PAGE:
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    Trump Says He Wants U.S. Troops to Leave Syria Soon

    President Donald Trump said he wants U.S. troops to leave Syria soon and will make a decision “very quickly” on how much longer they will stay, as his administration’s policy on its seven-year civil war remains in limbo.
     
     
    “I want to get out, I want to bring the troops back home, I want to start rebuilding our nation,” Trump said Tuesday during a news conference at the White House with leaders of Baltic nations. He added that “our primary mission” of fighting the Islamic State terrorist group is “almost completed.”
     
     
    As Islamic State loses most of its self-proclaimed caliphate, the U.S. is losing its only professed reason to keep troops on the ground and send air strikes into the maelstrom in Syria. Yet Pentagon officials have made it clear they have no desire to pull out and enable Syrian President Bashar al-Assad and his allies Russia and Iran to seal their victory.
     
     
    Army General Joseph Votel, the head of U.S. Central Command, didn’t directly address Trump’s talk of pulling out troops soon in comments Tuesday at a conference in Washington. But he made clear he saw a continuing role for the military in helping to stabilize Syria.
     
     
    “I very much see us in that position right now,” said Votel, who commands U.S. forces in the Mideast, including those in Syria and Iraq.
    A QuickTake: How Syria’s Assad Prevailed, With the Help of Friends
    From the start of Trump’s campaign for the White House, he called for an “America First” foreign policy based on avoiding costly conflicts and nation-building exercises. At a rally in Ohio last week, Trump said “we’re knocking the hell out of” Islamic State and he predicted a U.S. departure from Syria “very soon.” He added, “Let other people take care of it now.”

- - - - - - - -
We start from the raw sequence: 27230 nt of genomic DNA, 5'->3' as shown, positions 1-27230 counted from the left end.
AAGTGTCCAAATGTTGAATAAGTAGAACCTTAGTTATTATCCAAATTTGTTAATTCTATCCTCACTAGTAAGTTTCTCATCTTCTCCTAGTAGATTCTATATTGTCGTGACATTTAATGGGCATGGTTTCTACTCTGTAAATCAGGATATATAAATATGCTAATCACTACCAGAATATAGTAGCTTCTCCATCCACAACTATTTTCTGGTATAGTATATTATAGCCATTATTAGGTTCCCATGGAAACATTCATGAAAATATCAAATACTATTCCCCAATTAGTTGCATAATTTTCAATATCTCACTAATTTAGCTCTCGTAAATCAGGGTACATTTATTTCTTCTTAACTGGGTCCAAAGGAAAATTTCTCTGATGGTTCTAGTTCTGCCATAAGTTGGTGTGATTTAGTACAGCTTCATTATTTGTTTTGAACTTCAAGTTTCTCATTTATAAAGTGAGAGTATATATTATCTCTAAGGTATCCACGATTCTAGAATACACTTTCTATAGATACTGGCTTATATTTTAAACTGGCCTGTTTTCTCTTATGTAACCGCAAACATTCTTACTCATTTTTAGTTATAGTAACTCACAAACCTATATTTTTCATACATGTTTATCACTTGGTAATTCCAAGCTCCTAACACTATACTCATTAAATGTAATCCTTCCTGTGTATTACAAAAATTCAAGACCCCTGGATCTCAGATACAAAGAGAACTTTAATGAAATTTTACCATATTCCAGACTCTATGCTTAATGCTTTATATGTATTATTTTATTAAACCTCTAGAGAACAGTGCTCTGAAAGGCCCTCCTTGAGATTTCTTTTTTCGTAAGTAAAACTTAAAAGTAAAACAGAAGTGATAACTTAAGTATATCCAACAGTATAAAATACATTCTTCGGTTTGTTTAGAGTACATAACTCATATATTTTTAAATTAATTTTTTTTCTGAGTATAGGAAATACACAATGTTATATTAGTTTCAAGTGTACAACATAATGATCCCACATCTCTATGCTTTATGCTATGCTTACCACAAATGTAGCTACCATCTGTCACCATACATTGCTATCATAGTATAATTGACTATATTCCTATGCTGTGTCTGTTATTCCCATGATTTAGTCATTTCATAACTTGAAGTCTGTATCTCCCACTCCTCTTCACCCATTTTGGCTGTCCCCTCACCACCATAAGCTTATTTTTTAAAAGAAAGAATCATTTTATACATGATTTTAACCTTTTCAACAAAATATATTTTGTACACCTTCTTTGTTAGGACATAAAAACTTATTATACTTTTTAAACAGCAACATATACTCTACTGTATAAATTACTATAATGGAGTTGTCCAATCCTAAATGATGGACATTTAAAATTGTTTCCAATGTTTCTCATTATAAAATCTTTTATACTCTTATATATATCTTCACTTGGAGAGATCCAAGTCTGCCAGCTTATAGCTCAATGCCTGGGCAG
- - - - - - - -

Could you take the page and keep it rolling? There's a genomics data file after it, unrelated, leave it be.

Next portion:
Trump expanded on that theme Tuesday, saying Saudi Arabian officials have encouraged a continued U.S. presence but that he’s told them, “If you want us to stay, maybe you” will have to pay the U.S. for the troops.
    Since September 20, 2014, when operations in Syria began, the U.S. has spent an average of $14.3 million a day on operations there and in neighboring Iraq, according to the Pentagon. Rebuilding Syria “could cost at least $100 billion and take at least 10 years to complete,” Director of National Intelligence Dan Coats said in a statement to senators in March.
    While Trump promises to hash out the U.S.’s future in Syria, his administration’s policy remains muddled and 2,000 American troops are still stationed there.
    “Right now they haven’t come up with a coherent policy,” said James Jeffrey, who served as U.S. ambassador to Iraq and Turkey and as an assistant to President George W. Bush. “Unless we’re very lucky, it will be just as flawed and based on unrealistic goals as the last two administrations.”
    Iran’s ‘Deadly’ Role
    Trump has made a centerpiece of his foreign policy combating what he’s called Iran’s “deadly funding, training and equipping of terrorists and militias.”